If necessary, you may be required to provide case studies to show how an issue has arisen and what steps were taken to competently and effectively respond to it. You will need to demonstrate how the systems you have in place were used to successfully manage the situation.
You will also frequently be asked to show how your health and safety systems are managed and integrated into all daily working practices, for example through:
- Toolbox talks
- Observations of staff
- External assessments/audits.
Further support can be provided through evidence of communication to, and the involvement of, employees/subcontractors in your health and safety processes. This might include providing evidence of the health and safety training with which they are provided, including how this is kept up to date (using a training matrix, for example).
Evidence of employee involvement might include communication of policies and procedures through meetings, emails and memoranda, as well as staff’s involvement in safety committee meetings/the production of RAMS. Guides such as HSE HSG263 provide advice for medium to large employers as to how to do this in accordance with best practice.
Added Value to Your SSQ Submission
Ultimately, the health and safety section of a SSQ exists so that the contracting authority is reassured that your company competently manages health and safety across all operations, and minimises and where appropriate eliminates risks. Demonstration of adherence to all health and safety aspects outlined in the specification, along with supporting evidence, can be the difference between you submitting a winning response and losing out to a competitor.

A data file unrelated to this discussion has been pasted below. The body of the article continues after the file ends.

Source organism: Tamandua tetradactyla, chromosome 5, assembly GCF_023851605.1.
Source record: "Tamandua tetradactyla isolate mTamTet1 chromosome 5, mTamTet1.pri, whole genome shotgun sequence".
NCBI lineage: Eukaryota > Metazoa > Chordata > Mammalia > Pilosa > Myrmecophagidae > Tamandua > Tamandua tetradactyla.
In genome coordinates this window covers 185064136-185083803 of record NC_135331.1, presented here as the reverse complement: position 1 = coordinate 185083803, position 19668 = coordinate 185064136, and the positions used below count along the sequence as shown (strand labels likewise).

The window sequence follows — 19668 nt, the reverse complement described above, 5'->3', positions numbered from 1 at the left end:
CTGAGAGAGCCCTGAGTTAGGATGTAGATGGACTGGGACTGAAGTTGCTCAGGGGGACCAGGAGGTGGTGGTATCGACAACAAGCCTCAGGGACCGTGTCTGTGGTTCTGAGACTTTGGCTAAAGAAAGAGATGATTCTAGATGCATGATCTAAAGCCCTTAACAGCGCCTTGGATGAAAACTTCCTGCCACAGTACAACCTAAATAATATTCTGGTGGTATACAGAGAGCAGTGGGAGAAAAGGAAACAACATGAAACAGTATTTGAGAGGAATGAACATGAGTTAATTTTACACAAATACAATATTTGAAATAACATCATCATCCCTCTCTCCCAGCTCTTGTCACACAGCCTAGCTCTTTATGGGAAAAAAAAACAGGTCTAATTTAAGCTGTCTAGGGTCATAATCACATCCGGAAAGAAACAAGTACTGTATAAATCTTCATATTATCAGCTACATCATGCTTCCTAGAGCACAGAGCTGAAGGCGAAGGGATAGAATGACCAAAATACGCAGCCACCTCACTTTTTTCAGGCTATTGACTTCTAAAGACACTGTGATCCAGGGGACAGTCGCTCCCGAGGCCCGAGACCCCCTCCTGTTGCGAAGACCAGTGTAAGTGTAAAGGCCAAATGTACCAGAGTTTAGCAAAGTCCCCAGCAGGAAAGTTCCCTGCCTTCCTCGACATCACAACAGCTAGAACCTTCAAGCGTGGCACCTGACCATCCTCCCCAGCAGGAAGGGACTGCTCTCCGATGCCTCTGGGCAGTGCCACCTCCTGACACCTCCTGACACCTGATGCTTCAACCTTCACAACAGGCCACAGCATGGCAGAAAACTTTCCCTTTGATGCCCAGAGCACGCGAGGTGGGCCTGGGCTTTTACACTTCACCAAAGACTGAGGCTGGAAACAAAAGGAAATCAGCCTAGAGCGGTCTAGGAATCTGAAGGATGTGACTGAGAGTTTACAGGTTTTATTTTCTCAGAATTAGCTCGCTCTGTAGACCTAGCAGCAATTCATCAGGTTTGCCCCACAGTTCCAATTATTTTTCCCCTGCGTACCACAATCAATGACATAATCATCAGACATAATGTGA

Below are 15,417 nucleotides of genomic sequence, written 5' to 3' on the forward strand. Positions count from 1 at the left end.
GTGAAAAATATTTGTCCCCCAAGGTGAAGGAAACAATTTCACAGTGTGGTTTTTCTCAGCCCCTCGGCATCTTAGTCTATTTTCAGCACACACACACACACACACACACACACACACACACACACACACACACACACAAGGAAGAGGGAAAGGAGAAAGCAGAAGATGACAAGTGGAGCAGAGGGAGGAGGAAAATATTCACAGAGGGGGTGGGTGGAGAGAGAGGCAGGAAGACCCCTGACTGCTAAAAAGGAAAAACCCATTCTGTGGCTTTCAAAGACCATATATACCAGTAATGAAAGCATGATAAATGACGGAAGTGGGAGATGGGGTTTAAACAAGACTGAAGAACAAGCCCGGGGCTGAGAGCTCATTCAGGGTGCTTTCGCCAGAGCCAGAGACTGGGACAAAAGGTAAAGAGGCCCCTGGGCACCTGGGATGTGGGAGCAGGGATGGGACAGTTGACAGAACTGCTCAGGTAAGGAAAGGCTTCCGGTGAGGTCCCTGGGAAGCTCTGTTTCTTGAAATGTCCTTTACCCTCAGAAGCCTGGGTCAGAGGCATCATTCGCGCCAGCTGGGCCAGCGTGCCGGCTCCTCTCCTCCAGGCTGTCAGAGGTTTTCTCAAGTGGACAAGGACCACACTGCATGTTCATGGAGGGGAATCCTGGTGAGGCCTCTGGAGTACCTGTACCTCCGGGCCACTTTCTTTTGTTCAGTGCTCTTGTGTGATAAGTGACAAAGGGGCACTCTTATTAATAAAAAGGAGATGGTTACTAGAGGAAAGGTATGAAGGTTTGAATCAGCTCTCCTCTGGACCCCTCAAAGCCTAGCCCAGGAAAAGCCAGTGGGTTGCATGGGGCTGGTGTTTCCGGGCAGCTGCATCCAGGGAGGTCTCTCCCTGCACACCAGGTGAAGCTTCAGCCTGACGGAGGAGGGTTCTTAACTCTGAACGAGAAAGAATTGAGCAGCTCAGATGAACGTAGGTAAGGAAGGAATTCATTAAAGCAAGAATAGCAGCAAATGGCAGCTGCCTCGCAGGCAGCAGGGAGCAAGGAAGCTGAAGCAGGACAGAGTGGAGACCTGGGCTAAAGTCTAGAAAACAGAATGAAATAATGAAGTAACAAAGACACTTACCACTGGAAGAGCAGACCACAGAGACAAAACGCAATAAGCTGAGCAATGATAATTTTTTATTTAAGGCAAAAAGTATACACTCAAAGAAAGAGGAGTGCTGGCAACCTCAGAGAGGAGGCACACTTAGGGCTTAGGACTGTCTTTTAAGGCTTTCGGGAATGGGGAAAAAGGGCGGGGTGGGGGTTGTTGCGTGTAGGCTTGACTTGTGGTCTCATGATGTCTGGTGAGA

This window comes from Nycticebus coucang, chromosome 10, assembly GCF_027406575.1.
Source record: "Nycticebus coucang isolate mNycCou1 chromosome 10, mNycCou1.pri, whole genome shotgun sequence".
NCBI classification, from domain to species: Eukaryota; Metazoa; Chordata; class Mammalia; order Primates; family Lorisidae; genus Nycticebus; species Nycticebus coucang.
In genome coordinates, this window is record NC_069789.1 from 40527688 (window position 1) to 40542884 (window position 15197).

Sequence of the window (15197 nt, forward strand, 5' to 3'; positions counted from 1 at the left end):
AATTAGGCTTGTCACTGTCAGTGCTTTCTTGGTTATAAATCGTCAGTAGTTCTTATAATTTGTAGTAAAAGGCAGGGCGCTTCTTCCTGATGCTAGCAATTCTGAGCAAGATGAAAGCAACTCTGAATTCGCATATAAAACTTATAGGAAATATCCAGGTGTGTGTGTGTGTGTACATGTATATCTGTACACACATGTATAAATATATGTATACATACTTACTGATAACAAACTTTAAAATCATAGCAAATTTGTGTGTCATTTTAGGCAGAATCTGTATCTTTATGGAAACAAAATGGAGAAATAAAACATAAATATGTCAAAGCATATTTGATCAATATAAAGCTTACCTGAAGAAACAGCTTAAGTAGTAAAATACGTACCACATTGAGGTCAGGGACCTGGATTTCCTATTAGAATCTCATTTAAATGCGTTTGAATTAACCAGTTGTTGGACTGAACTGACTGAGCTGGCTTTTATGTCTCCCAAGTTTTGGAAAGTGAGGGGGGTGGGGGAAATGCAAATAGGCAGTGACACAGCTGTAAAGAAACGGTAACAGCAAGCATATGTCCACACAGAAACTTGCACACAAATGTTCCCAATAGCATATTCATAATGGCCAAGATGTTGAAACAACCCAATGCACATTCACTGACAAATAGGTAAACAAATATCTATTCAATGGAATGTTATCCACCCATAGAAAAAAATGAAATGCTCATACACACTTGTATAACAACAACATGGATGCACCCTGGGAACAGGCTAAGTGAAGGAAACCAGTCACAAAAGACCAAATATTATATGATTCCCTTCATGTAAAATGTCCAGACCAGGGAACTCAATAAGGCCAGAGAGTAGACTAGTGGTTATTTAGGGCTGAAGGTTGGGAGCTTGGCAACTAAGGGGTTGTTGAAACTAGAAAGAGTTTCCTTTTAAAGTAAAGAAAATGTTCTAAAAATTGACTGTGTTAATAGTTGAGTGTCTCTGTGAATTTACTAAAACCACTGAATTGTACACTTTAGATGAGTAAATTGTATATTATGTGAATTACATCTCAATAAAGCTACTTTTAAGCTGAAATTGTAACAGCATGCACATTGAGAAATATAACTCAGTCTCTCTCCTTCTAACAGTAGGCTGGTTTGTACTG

Additionally, added value can be achieved when responding to the health and safety section in an SSQ to ensure that you score as highly as possible, especially given the potential legal implications. You may be able to provide evidence of where you have worked with contacting authorities to implement or develop health and safety systems, showing that you can work in a site- and client-specific manner. Alternatively, you may implement contract- or site-specific health and safety training/inductions for staff. This will show that you are aware of general hazards, but also specific or previously unrecognised hazards inherent to the work provided under the contract tendered for, and that you can manage them safely.
The bid writing team at Executive Compass has extensive knowledge and experience in completing health and safety responses for a variety of industries. If you require help with a SSQ or tender, please do not hesitate to speak to one of our team today by calling 0191 338 6975 to see how we could add value to your submission. Find out more about our Standard Selection Writing Services here.